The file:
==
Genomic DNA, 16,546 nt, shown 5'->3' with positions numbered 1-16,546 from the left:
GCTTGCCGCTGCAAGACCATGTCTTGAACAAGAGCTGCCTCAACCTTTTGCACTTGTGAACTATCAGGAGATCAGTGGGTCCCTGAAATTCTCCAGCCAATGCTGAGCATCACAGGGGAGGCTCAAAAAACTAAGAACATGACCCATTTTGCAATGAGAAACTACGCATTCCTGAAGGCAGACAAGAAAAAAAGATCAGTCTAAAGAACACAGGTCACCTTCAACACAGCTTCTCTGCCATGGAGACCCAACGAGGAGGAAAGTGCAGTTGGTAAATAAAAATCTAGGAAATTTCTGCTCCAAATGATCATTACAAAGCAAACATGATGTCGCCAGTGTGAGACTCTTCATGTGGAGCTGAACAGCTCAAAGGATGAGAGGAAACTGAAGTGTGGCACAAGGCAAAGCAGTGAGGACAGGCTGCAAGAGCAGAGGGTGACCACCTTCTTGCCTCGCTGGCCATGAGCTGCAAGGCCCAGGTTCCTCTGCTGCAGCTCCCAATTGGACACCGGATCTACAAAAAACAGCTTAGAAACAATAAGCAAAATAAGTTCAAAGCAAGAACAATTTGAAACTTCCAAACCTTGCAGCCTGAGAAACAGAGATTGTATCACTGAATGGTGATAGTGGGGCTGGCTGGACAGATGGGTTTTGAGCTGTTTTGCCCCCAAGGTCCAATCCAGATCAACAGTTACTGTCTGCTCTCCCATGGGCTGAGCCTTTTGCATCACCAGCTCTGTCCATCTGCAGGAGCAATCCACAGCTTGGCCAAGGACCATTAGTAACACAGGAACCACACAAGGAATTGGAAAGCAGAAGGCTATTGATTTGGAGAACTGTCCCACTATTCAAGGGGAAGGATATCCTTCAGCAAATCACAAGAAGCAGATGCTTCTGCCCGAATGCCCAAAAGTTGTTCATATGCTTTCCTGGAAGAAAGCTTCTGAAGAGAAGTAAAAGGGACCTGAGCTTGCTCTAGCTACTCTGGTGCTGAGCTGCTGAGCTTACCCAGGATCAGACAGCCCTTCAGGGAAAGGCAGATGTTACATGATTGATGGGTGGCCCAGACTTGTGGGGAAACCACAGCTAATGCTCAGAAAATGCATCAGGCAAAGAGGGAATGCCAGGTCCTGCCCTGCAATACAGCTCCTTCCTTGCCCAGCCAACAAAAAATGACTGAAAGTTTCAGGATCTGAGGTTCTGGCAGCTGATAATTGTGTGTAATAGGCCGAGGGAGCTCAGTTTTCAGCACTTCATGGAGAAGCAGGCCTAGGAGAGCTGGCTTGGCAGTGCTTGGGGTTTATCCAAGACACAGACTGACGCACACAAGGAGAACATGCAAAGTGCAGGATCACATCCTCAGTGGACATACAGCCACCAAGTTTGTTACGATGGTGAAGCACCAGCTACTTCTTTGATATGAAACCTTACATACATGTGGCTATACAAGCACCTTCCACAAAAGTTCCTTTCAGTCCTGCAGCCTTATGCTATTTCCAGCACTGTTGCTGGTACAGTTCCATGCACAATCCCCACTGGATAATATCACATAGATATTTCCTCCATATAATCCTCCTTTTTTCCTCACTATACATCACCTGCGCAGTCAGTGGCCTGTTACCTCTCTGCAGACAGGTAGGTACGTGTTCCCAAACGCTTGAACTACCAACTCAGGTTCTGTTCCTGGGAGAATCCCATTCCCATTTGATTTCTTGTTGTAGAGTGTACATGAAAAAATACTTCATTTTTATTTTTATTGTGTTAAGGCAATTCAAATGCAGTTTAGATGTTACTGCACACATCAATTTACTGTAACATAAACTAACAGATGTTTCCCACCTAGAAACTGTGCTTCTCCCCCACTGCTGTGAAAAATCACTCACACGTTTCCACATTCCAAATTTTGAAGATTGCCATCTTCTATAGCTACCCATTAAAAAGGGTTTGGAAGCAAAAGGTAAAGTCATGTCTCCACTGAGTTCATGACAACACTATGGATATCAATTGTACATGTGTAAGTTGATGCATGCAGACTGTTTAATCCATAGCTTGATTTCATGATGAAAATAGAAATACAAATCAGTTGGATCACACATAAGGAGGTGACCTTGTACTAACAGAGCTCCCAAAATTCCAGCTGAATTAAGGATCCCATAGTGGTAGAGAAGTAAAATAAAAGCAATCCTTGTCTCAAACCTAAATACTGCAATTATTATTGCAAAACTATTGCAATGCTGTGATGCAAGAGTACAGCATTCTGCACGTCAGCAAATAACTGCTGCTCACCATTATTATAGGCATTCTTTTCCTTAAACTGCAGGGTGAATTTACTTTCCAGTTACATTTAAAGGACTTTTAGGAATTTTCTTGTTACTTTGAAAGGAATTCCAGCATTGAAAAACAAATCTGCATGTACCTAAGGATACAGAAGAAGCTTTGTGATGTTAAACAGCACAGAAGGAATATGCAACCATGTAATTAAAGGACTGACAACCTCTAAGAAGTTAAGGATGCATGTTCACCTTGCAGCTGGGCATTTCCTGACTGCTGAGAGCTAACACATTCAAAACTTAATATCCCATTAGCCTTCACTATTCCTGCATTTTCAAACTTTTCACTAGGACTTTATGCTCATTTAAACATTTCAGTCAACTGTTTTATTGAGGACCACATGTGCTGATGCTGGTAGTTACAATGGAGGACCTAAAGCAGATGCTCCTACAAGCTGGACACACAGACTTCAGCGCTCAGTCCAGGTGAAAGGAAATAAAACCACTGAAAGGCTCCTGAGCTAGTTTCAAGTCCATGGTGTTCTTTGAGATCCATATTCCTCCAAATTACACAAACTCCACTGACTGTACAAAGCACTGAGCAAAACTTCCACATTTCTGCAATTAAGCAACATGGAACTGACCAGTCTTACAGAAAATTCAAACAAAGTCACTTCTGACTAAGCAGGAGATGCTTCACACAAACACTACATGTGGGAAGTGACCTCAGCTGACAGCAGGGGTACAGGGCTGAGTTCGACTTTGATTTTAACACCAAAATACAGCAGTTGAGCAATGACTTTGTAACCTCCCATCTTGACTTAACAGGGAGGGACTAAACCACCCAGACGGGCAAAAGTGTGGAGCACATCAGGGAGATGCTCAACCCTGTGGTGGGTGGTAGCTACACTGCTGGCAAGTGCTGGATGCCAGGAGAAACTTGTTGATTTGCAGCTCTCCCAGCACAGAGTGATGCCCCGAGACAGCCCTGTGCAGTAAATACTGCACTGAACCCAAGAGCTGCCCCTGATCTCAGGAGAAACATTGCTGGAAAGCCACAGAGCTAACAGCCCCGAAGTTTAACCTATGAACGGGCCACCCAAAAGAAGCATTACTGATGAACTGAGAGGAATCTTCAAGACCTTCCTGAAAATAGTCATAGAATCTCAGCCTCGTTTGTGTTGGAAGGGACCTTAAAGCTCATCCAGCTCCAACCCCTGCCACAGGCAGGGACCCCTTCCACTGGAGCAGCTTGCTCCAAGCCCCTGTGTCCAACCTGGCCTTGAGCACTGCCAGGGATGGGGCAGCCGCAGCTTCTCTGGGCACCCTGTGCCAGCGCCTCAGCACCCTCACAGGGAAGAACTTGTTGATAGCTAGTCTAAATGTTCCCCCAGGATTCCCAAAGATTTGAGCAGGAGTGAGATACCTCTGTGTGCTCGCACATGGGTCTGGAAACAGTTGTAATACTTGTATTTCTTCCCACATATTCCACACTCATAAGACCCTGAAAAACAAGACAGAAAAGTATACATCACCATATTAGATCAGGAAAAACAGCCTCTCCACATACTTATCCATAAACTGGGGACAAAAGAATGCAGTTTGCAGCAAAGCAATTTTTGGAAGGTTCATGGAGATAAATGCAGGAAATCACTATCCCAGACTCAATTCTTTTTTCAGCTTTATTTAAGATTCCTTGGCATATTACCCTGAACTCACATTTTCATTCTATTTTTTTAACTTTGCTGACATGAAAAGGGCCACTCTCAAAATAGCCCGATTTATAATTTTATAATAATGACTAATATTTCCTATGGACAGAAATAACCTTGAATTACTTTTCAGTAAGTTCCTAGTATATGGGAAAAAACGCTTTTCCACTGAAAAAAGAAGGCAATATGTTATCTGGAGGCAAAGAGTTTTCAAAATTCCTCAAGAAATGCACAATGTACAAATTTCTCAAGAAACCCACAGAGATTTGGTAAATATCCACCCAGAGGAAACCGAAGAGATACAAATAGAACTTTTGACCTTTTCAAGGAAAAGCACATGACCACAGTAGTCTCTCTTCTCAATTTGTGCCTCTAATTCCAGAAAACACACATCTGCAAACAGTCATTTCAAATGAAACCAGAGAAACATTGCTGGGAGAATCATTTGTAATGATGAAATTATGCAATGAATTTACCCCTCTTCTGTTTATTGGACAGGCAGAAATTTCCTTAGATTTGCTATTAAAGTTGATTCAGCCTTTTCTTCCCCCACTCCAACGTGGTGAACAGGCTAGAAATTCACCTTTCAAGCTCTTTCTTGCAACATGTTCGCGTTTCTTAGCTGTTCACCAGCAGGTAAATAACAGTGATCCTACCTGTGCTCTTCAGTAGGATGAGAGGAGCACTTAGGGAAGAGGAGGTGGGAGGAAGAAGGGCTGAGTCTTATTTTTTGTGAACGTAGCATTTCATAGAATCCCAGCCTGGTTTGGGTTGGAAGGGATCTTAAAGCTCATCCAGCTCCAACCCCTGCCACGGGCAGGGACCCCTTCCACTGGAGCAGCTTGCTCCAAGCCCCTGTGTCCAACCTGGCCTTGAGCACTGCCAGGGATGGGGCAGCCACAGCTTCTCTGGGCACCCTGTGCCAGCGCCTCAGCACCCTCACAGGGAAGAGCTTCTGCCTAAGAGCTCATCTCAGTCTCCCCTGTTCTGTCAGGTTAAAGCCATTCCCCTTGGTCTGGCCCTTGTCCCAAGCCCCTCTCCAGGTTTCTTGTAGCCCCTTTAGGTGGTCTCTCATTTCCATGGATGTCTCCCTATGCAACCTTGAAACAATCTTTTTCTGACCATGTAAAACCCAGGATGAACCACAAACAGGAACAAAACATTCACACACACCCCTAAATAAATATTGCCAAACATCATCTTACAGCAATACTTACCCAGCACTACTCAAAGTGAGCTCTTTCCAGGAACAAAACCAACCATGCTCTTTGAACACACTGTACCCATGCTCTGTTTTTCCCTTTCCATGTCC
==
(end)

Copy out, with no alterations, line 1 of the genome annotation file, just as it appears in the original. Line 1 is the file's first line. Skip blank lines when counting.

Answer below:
Genomic DNA, 16,546 nt, shown 5'->3' with positions numbered 1-16,546 from the left: